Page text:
Examination of a new arthrodesis technique for equine cervical vertebrae

Reardon, Richard John Maurice (2011) Examination of a new arthrodesis technique for equine cervical vertebrae. MVM(R) thesis, University of Glasgow.

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Printed Thesis Information: https://eleanor.lib.gla.ac.uk/record=b2845060


Objectives – To investigate a new technique for fusion of equine cervical vertebrae: 1. Report the findings from a single case. 2. Examine the biomechanical properties of the construct in cadaver specimens and compare the biomechanical properties with the currently used arthrodesis technique.
Study design – Case report, followed by two in vitro biomechanical investigations.
Sample population – Single case for the case report then cadaveric adult equine cervical vertebral columns for biomechanical testing.
Methods –A three month old foal with cervical stenotic myelopathy was deemed too small for treatment with a kerf cut cylinder, so arthrodesis was performed using a ventrally placed locking compression plate. The case was followed and reported.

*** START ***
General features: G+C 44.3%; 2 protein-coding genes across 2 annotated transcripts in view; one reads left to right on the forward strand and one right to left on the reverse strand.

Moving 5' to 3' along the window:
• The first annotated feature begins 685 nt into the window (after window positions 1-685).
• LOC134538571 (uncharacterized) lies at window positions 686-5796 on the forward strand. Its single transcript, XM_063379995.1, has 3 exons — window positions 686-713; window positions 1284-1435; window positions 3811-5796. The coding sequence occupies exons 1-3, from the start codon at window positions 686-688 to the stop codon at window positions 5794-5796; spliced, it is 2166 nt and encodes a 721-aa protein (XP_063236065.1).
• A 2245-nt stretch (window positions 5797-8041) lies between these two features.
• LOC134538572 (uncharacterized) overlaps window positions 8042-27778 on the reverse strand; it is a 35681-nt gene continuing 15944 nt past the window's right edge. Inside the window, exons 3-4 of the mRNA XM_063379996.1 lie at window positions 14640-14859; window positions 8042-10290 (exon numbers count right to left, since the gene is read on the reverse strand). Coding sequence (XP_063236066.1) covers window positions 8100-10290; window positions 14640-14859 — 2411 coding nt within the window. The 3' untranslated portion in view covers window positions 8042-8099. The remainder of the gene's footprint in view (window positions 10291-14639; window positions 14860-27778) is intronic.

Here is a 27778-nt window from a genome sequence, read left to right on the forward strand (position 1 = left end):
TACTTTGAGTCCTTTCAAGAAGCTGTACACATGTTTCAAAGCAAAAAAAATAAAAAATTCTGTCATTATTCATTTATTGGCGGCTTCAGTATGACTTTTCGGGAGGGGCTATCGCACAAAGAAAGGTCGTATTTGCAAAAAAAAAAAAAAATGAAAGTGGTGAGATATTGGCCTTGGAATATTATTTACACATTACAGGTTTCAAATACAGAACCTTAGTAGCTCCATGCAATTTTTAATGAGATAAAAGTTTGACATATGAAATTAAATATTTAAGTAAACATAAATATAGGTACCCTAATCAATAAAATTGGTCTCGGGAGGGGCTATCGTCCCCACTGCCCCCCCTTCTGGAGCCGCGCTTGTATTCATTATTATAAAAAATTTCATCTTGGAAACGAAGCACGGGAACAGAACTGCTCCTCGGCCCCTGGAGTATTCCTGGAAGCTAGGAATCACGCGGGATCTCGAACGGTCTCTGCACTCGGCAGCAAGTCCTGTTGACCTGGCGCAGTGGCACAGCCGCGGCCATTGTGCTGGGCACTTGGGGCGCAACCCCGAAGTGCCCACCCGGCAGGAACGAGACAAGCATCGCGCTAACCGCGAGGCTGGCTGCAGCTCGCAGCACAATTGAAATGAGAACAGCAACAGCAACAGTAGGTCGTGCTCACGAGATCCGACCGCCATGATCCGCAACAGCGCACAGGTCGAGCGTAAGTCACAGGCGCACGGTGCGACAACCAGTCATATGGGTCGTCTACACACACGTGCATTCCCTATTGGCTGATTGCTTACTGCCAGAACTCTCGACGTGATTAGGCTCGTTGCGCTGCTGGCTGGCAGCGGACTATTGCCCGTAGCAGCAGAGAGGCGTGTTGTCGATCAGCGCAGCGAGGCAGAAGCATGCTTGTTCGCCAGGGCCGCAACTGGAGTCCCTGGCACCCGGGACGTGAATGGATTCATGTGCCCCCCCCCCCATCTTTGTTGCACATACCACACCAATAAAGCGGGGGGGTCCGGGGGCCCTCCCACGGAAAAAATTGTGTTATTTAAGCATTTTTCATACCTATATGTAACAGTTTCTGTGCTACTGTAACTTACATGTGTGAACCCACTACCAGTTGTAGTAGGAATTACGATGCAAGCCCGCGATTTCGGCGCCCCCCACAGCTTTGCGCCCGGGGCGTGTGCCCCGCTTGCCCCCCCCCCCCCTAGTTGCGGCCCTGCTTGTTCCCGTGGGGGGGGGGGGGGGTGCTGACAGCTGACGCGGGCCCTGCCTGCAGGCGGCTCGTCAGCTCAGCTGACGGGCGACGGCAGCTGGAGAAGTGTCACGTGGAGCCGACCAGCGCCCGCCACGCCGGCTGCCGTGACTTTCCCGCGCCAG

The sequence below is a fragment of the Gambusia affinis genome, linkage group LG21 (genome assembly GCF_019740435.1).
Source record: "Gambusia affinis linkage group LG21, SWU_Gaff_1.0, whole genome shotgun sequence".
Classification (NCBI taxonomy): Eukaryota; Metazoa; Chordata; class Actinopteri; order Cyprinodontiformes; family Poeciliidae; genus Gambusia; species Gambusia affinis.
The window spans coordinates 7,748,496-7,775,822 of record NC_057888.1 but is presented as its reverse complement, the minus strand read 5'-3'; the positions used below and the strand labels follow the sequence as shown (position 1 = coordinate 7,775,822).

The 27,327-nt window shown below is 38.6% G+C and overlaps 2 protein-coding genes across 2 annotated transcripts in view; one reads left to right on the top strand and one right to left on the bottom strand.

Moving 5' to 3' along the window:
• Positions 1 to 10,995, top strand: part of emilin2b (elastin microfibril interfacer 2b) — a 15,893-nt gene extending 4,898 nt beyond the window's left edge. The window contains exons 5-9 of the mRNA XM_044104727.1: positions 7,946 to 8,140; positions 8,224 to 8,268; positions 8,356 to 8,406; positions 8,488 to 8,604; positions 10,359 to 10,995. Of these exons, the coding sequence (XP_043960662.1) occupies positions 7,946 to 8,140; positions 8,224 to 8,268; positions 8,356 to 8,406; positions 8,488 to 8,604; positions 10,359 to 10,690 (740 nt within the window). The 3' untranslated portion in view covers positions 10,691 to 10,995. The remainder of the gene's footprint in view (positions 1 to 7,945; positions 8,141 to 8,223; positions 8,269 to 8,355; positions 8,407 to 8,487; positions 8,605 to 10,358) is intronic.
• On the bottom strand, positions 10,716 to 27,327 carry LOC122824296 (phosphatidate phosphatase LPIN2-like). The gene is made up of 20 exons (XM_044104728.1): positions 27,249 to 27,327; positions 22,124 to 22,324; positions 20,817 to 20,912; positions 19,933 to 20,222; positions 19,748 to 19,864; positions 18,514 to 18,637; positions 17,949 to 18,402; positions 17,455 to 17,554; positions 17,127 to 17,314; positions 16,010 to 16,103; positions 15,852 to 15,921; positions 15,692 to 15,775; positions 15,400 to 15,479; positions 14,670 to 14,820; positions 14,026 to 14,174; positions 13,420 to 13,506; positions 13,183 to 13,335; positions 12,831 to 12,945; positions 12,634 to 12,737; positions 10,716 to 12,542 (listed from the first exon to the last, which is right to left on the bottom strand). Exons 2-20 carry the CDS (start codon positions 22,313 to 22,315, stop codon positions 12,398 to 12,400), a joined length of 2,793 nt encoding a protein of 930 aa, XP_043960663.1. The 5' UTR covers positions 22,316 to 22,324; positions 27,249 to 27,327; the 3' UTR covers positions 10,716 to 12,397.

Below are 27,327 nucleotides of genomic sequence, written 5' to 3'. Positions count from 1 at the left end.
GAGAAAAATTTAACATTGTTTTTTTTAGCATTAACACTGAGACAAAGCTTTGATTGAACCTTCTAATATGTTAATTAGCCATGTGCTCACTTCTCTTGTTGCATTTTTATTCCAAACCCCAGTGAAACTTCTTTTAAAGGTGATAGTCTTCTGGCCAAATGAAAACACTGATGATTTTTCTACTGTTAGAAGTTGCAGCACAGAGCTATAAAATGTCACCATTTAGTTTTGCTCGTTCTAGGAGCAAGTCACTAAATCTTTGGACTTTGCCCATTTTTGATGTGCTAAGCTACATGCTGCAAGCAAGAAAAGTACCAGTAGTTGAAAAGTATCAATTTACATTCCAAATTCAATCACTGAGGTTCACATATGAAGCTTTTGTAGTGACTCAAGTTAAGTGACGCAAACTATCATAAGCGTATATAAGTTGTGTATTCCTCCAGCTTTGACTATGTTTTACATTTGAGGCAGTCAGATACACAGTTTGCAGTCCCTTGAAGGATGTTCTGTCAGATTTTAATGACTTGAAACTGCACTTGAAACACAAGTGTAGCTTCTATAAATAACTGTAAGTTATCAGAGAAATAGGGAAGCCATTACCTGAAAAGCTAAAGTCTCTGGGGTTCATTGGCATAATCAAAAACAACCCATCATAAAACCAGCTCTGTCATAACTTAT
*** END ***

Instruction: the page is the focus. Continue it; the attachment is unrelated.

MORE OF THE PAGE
A test modulus was developed to allow biomechanical testing of a single cervical vertebral articulation and the biomechanical properties of different implants were investigated. The investigation was followed by further investigation in different loading directions.
Results –The foal responded well to treatment and had improved 2.5 neurological grades by 30 months post-operatively.
Results of the two biomechanical studies demonstrated that the biomechanical properties of the LCP construct were comparable to superior to the KCC constructs in flexion, extension and lateral flexion.
Conclusions –The LCP technique has potential as an arthrodesis technique for equine cervical vertebrae. Evaluation of the technique in live adult cases is warranted.

Item Type: Thesis (MVM(R))
Qualification Level: Masters
Keywords: Horse, Arthrodesis, Cervical Vertebral Myelopathy, Locking Compression Plate
Subjects: S Agriculture > SF Animal culture > SF600 Veterinary Medicine
Colleges/Schools: College of Medical Veterinary and Life Sciences > School of Biodiversity, One Health & Veterinary Medicine
Supervisor's Name: Lischer, Prof. Christoph
Date of Award: 2011
Depositing User: Mr Richard / J M Reardon
Unique ID: glathesis:2011-2345
Copyright: Copyright of this thesis is held by the author.
Date Deposited: 01 Feb 2011
Last Modified: 10 Dec 2012 13:54
URI: https://theses.gla.ac.uk/id/eprint/2345

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